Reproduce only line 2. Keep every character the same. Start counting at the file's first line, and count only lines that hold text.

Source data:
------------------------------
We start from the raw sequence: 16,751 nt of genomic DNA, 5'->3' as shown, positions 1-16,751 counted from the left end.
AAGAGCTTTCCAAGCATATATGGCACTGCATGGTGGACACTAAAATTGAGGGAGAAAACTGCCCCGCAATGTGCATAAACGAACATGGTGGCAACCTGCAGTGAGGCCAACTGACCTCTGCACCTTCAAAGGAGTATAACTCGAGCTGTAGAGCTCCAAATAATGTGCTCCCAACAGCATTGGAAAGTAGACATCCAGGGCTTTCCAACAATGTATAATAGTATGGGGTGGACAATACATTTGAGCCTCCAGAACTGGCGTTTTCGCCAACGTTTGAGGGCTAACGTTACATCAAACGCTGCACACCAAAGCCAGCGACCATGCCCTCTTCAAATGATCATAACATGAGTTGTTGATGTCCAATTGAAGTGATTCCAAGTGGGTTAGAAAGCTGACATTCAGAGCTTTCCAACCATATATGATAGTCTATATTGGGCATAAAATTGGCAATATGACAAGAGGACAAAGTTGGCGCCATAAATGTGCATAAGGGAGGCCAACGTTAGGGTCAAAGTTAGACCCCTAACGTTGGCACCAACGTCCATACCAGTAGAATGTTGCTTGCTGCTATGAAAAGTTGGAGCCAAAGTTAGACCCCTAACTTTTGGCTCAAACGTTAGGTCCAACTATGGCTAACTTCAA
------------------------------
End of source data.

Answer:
AAGAGCTTTCCAAGCATATATGGCACTGCATGGTGGACACTAAAATTGAGGGAGAAAACTGCCCCGCAATGTGCATAAACGAACATGGTGGCAACCTGCAGTGAGGCCAACTGACCTCTGCACCTTCAAAGGAGTATAACTCGAGCTGTAGAGCTCCAAATAATGTGCTCCCAACAGCATTGGAAAGTAGACATCCAGGGCTTTCCAACAATGTATAATAGTATGGGGTGGACAATACATTTGAGCCTCCAGAACTGGCGTTTTCGCCAACGTTTGAGGGCTAACGTTACATCAAACGCTGCACACCAAAGCCAGCGACCATGCCCTCTTCAAATGATCATAACATGAGTTGTTGATGTCCAATTGAAGTGATTCCAAGTGGGTTAGAAAGCTGACATTCAGAGCTTTCCAACCATATATGATAGTCTATATTGGGCATAAAATTGGCAATATGACAAGAGGACAAAGTTGGCGCCATAAATGTGCATAAGGGAGGCCAACGTTAGGGTCAAAGTTAGACCCCTAACGTTGGCACCAACGTCCATACCAGTAGAATGTTGCTTGCTGCTATGAAAAGTTGGAGCCAAAGTTAGACCCCTAACTTTTGGCTCAAACGTTAGGTCCAACTATGGCTAACTTCAA